OMAFRA has responded to the crisis facing several hundred former PKI Ontario growers by publishing a list of existing processors who will handle birds on a custom basis. Growers have to pay for processing and find customers to buy their meat. Both Top and the other former PKI employee say they contacted OMFRA and urged staff to halt the scheme and warn investors more than a year before the collapse.
As for growers facing financial hardship: “Some of them may be into regular safety net programs based on cash flow on the total farm income so that the support programs may kick in for some of the producers at the end because of their losses in farming,” Hardeman says, adding, “I don’t know about that, whether that will actually kick in or not.”
Memories of Emus
Hardeman says the PKI situation is similar to situations a few years ago where farmers paid thousands of dollars for breeding pairs of Emus.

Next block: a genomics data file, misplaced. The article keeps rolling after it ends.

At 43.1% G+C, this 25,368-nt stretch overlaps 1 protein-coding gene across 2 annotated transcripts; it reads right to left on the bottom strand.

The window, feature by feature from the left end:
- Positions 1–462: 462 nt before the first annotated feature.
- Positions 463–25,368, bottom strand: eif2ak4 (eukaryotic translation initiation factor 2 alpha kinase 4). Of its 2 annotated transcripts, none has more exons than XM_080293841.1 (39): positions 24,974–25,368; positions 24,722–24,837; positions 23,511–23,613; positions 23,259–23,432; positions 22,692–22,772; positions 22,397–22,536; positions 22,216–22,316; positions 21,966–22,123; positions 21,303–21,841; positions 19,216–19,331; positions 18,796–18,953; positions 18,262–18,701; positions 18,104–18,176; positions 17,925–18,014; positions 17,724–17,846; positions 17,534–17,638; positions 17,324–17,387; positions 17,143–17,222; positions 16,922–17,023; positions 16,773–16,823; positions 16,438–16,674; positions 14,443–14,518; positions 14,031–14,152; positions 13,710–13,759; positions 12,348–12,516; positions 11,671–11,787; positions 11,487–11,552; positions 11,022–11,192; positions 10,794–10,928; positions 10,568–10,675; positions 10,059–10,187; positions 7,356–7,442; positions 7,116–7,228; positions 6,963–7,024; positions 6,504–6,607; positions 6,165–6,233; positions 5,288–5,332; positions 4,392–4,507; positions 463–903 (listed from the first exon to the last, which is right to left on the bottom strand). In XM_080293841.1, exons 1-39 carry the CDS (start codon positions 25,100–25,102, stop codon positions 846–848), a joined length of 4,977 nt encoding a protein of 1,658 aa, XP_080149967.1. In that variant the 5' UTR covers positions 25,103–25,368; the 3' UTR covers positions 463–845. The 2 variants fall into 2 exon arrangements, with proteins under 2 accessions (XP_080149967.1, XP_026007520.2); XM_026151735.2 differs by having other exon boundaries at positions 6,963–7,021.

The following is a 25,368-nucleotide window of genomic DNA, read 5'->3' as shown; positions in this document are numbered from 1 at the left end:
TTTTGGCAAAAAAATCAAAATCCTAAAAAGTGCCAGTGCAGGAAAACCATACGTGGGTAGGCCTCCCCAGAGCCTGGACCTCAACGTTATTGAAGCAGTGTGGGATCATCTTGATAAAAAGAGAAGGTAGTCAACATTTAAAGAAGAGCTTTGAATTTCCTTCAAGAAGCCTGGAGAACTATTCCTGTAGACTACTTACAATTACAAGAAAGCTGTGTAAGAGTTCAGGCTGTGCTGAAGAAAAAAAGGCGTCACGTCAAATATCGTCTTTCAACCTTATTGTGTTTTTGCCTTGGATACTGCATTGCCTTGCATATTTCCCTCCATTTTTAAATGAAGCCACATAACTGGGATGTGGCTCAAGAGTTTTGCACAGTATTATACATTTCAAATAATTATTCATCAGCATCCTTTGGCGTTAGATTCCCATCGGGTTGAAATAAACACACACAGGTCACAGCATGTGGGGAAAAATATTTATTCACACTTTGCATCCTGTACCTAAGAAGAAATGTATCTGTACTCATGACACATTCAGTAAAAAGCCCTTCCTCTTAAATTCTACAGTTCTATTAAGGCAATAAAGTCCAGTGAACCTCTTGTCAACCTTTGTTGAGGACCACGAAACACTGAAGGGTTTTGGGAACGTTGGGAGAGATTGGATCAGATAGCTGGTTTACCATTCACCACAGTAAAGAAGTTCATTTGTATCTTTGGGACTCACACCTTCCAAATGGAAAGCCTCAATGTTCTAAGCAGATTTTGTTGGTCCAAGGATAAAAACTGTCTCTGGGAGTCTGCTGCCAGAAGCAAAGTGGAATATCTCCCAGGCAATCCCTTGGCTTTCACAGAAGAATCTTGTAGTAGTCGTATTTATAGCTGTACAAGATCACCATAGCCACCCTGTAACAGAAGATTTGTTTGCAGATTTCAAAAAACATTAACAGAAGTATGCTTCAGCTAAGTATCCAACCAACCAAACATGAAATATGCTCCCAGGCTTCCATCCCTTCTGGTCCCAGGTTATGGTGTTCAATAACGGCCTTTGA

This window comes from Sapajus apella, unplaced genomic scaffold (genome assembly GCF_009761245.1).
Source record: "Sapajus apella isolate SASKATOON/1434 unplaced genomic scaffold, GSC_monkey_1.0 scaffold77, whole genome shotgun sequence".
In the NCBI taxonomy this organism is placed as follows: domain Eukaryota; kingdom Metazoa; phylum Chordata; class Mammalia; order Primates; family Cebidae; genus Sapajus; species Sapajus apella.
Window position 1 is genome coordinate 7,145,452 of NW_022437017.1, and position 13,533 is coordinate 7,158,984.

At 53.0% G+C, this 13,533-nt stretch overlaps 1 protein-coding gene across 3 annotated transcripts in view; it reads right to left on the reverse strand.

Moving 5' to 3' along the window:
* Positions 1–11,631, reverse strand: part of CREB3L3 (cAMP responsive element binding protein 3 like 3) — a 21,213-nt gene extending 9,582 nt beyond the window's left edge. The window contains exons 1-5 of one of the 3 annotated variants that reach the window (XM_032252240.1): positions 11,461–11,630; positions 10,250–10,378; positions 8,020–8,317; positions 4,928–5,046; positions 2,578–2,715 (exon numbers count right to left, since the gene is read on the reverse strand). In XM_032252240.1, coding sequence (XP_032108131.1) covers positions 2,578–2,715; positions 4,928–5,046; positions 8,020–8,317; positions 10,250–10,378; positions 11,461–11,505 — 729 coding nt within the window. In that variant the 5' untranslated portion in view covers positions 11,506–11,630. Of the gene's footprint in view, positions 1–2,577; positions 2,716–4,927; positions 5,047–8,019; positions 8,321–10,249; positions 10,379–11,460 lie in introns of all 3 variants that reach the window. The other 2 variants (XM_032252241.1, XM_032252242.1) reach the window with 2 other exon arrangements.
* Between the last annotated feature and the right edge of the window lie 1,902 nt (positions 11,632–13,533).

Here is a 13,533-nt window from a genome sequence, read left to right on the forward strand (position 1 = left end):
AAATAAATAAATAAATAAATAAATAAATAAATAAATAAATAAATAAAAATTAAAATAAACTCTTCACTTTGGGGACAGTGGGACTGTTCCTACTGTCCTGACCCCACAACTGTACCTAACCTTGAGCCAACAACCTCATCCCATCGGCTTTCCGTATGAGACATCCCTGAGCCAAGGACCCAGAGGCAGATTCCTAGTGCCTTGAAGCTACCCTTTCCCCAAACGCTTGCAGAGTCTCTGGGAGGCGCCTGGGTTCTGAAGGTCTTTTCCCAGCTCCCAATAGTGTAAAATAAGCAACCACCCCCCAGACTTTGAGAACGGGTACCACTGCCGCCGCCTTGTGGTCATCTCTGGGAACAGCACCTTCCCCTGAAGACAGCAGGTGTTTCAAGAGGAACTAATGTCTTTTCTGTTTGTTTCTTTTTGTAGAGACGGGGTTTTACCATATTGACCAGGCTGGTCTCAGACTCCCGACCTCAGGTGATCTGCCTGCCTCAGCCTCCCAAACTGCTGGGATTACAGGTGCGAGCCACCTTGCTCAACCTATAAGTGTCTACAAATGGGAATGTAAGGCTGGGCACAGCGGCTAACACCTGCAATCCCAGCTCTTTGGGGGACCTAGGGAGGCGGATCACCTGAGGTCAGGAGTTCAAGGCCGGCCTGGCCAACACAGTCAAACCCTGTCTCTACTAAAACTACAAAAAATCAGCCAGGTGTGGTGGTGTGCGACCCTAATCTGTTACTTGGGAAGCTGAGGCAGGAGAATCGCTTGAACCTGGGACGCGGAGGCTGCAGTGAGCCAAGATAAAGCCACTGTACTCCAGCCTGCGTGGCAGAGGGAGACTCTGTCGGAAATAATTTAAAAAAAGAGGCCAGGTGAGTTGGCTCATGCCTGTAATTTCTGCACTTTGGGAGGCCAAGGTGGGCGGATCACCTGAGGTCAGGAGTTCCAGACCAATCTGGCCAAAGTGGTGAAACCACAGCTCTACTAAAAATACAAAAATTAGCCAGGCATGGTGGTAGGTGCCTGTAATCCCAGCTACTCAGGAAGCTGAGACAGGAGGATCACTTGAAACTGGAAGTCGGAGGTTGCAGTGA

“They (Promoters) said you could use the oil, you could use the feathers. They said it was the only animal going that every part of it could be used but we didn’t have any processing capacity commercially to utilize them and as they got more and more of them for meat they had to be worth a lot less and as they got to be worth a lot less and didn’t have a market too much they just disappeared,”
Hardeman says his home is next door to a former Emu farm. “There’s no Emus. It wasn’t part of a bankruptcy and he didn’t euthanize em, he just went out of business. He just sold them, some of them for breeding stock but most of them for meat.”
Hardeman says you could take your Emu to the local butcher shop and use the meat if nothing else. “They at least had an end use.
“That’s where we are with these pigeons, no end use.” BF